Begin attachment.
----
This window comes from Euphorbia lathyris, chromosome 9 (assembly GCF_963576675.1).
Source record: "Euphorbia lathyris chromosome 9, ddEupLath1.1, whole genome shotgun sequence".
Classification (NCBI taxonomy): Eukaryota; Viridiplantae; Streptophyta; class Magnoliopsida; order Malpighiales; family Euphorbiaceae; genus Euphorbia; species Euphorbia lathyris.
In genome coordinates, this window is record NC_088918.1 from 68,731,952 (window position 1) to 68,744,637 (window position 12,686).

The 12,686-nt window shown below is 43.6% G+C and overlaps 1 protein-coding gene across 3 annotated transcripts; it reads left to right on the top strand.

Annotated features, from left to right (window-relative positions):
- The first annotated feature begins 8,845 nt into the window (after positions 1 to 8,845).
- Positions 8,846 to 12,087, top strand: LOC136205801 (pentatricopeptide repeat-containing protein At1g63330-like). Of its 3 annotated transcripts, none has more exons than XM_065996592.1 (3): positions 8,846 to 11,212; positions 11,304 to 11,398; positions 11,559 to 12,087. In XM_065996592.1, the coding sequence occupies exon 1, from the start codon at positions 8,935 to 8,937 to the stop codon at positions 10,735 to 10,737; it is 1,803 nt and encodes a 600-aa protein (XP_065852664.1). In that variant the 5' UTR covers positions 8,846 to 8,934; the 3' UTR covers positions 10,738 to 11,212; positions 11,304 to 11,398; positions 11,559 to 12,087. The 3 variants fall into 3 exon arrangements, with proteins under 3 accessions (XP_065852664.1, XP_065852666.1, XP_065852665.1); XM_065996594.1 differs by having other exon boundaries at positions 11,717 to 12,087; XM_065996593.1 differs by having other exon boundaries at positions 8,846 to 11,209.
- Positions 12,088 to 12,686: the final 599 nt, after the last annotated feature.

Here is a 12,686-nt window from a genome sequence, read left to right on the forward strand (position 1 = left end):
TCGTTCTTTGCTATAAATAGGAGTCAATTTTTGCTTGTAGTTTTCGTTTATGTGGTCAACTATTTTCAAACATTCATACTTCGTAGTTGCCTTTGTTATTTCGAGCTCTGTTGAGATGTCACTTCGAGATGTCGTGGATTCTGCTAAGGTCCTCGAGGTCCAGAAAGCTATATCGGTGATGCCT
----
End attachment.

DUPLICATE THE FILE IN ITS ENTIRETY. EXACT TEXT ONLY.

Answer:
This window comes from Euphorbia lathyris, chromosome 9 (assembly GCF_963576675.1).
Source record: "Euphorbia lathyris chromosome 9, ddEupLath1.1, whole genome shotgun sequence".
Classification (NCBI taxonomy): Eukaryota; Viridiplantae; Streptophyta; class Magnoliopsida; order Malpighiales; family Euphorbiaceae; genus Euphorbia; species Euphorbia lathyris.
In genome coordinates, this window is record NC_088918.1 from 68,731,952 (window position 1) to 68,744,637 (window position 12,686).

The 12,686-nt window shown below is 43.6% G+C and overlaps 1 protein-coding gene across 3 annotated transcripts; it reads left to right on the top strand.

Annotated features, from left to right (window-relative positions):
- The first annotated feature begins 8,845 nt into the window (after positions 1 to 8,845).
- Positions 8,846 to 12,087, top strand: LOC136205801 (pentatricopeptide repeat-containing protein At1g63330-like). Of its 3 annotated transcripts, none has more exons than XM_065996592.1 (3): positions 8,846 to 11,212; positions 11,304 to 11,398; positions 11,559 to 12,087. In XM_065996592.1, the coding sequence occupies exon 1, from the start codon at positions 8,935 to 8,937 to the stop codon at positions 10,735 to 10,737; it is 1,803 nt and encodes a 600-aa protein (XP_065852664.1). In that variant the 5' UTR covers positions 8,846 to 8,934; the 3' UTR covers positions 10,738 to 11,212; positions 11,304 to 11,398; positions 11,559 to 12,087. The 3 variants fall into 3 exon arrangements, with proteins under 3 accessions (XP_065852664.1, XP_065852666.1, XP_065852665.1); XM_065996594.1 differs by having other exon boundaries at positions 11,717 to 12,087; XM_065996593.1 differs by having other exon boundaries at positions 8,846 to 11,209.
- Positions 12,088 to 12,686: the final 599 nt, after the last annotated feature.

Here is a 12,686-nt window from a genome sequence, read left to right on the forward strand (position 1 = left end):
TCGTTCTTTGCTATAAATAGGAGTCAATTTTTGCTTGTAGTTTTCGTTTATGTGGTCAACTATTTTCAAACATTCATACTTCGTAGTTGCCTTTGTTATTTCGAGCTCTGTTGAGATGTCACTTCGAGATGTCGTGGATTCTGCTAAGGTCCTCGAGGTCCAGAAAGCTATATCGGTGATGCCT